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How to promote good physics

This is our practical guide to producing online physics content in a way that is appealing and approachable to a wide audience from all backgrounds. This will help us move towards a physics community that is more reflective of our society. And that means better physics!

Image text reads: How to promote good physics on social media: How to communicate physics clearly, engage your audience, and build a following. Check your sources: talk to a specialist, or read material written by one. It’s not too tough: Portraying physics as super difficult creates barriers to inclusivity. No jargon: Keep your language clear and simple. It’s not magic: Give proper explanations for the physical phenomena you talk about. Keep it relevant: Make sure your explanations capture the real world.

The image of physics

  • “I was told I was not smart enough for physics and that if I didn’t want to be an engineer there was no point.”
  • “Physics is not for everyone.”
  • “Physics to me was always for the privileged; for those who can afford time.”
  • “Our physics teacher told us that girls don't do as well in physics.”

The common theme throughout the above quotes is the notion that physics is for a select group of people characterised by privilege and even genius. This image can lead to people, often from underrepresented groups, not pursuing physics as a career path even if they want to. 

For those of us sharing our passion for physics online, it is therefore crucial that we portray physics in a positive way. 

Avoid portraying physics as “too difficult”

  • Inclusive: Information that reflects the true nature of doing physics. For example, this video from Dr Becky encourages the viewer to investigate physics more and is more accurate in portraying the subject as a community effort, building on the work of others. 
  • Exclusive: Stereotypes and myths about physics that create barriers to engagement. An example might be a video that refers to physics being hard, even if it’s done in the nature of clickbait or a joke. It might, for example, suggest physics is hard because it is maths heavy. 

Avoid portraying physics as a discipline for a narrow group of people

  • Inclusive: From being terrible at maths to a quantum physicist – my journey. Here, Dr Mithuna Yoganathan talks about her path toward studying physics, explaining that she wasn’t good at maths in her high school years (16-19) but because she loved it, she was determined to study it and now has a doctorate from the University of Cambridge.
  • Exclusive: Videos in which the only representation of physicists is the stereotypical “lone genius”. Read more about how to avoid this in the Challenging Stereotypes section. 

Physics content

Social media is a space where much is said in the name of physics, and it is important to ensure that content is accurate by design. We also need to be aware of how the practice of physics is portrayed; physics is more than a set of facts and explanations.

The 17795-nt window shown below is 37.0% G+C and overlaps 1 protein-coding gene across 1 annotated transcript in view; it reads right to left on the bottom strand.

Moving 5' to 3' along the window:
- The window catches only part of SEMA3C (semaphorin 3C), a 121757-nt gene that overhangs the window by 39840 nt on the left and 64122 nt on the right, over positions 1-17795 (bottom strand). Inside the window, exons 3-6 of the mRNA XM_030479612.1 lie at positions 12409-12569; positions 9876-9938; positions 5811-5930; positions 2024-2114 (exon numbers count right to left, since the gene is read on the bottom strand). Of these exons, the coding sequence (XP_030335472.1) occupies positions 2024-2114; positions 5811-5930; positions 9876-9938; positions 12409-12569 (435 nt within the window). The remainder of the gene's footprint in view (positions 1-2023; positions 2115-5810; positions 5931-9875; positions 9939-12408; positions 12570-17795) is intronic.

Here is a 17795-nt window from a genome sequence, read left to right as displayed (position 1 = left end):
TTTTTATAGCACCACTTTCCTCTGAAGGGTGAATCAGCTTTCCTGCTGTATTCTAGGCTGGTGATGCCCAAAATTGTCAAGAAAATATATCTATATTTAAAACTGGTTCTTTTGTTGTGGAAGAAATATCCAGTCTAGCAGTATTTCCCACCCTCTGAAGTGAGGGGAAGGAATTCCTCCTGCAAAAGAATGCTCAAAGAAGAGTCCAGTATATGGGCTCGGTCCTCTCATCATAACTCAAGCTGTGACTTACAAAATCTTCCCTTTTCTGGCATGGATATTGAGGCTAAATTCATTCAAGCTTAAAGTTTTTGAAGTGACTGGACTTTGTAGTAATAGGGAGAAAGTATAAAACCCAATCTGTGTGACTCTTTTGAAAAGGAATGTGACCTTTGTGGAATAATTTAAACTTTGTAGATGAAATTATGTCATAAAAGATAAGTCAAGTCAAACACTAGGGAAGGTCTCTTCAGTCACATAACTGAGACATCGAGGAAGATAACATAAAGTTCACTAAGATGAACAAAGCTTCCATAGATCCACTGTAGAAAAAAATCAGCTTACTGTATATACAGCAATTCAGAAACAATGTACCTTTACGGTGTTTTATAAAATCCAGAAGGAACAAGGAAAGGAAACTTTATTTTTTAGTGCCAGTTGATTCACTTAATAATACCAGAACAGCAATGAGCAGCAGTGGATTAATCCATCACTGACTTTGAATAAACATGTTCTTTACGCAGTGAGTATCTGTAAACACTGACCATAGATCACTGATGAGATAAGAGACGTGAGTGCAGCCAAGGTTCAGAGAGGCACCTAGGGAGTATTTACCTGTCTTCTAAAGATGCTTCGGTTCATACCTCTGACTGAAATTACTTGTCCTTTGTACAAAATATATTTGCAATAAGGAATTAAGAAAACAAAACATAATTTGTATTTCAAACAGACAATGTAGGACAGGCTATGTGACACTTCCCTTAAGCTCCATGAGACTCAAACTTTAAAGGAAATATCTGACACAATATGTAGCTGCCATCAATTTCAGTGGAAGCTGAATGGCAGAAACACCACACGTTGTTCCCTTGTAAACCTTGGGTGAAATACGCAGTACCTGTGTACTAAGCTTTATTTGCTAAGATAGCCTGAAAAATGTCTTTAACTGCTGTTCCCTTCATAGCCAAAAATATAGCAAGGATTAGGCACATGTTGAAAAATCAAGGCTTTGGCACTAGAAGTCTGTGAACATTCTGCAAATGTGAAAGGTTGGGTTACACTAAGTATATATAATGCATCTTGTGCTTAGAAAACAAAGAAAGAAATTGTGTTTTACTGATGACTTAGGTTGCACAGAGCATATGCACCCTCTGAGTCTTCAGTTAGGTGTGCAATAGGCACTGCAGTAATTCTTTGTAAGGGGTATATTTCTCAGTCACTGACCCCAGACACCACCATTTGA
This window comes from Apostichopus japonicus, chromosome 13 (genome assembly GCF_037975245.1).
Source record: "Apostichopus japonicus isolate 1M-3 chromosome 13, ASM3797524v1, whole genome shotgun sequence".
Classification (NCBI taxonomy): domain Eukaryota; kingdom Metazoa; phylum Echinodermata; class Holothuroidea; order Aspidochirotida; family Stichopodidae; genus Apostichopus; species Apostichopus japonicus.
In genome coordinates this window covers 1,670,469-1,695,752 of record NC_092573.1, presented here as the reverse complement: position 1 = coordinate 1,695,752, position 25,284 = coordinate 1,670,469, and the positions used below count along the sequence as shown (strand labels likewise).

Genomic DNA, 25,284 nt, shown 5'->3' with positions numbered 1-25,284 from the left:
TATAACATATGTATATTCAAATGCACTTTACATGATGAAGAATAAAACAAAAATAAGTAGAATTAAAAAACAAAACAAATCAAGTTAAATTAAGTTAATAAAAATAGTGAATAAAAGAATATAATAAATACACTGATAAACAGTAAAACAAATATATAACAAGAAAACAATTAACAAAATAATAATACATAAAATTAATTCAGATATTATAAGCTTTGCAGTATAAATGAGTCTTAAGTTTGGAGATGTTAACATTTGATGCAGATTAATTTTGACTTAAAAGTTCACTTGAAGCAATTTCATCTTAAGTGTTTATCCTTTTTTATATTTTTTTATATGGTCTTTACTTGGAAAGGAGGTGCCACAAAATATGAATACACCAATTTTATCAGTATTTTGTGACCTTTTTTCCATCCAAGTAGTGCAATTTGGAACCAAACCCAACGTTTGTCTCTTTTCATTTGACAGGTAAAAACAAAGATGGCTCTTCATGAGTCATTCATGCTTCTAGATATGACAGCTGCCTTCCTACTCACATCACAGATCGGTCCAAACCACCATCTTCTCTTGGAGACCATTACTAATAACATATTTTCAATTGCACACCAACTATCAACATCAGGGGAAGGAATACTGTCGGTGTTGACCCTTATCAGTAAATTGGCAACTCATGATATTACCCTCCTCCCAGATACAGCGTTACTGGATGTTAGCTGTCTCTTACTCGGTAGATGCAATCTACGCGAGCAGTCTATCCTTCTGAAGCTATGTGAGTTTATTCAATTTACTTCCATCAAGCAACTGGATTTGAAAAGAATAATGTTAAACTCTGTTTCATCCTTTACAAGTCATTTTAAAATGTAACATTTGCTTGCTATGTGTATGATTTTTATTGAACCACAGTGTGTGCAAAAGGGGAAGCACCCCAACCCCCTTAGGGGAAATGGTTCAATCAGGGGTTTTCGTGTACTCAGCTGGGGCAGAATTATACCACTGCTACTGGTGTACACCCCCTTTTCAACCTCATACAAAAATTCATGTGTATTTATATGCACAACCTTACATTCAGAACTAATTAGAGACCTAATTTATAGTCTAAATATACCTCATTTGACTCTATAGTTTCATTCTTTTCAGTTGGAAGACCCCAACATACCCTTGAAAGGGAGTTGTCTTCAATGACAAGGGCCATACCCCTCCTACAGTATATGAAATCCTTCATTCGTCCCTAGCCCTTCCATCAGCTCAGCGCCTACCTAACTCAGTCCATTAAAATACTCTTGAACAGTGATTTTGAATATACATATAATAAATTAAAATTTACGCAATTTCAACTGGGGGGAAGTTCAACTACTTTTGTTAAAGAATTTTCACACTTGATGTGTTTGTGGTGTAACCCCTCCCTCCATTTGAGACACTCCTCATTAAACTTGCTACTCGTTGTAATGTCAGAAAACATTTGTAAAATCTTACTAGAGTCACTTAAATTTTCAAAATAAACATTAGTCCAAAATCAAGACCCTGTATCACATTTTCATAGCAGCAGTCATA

Promote correct information

Try to ensure content comes from a trusted source. Consider consulting a physics educator who works with a similar age group to your audience.

  • Good: Content that is accurate within the accepted and well-established theories and ideas of physics. 
  • Bad: Incorrect information about the laws of physics and the misappropriation of them to prove a point. 

Avoid explaining away phenomena

  • Good: Explanations that illuminate and invite discussion and further thought. 
  • Bad: Statements of “this is just how it is” that present physics as being based on fixed facts.
  • Good: Persuades the listener and creates understanding or insight into a phenomenon or behaviour.
  • Bad: Simply stating that a phenomenon occurs because of a law in physics or implying physics is magic. 

Try to take time to explain what a law means, elaborate, then give more contextual examples. 

Use clear, consistent, and contextual explanations

Determine the purpose of the content first, tailor your explanations to this purpose and use demonstrations, simulations, and graphics to enhance them. Where possible, ensure it relates to the experiences of the audience and refer to the impact of science on society.

If jargon is unavoidable, try to ensure that you only introduce technical language or equations once the foundations are understood. For example, the terms kinematics or SUVAT can be confusing if the audience has no prior knowledge. This depends on the audience of your content, but generally, remember to explain your jargon.

Audience plays an important role in delivering content; how you portray your content for younger students is very different from university students or parents. A good example of this is the IOP’s Do Try This at Home content compared to the Marvin and Milo content. The Do Try This at Home episodes are aimed at parents who may not have a physics background, so they include in-depth explanations and diagrams to aid the parents. In contrast, the Marvin and Milo episodes are aimed at teachers as fun, quick, enrichment activities they can use as part of a lesson, so they are short and to the point. 

Further reading

  • Glossary on IOPSpark - provides an authoritative voice that can help give confidence to all those involved in physics communication in the correct and consistent use of quantities.
  • Inclusive teaching tips - aimed at teachers, this document provides guidance on inclusivity for anyone producing educational content.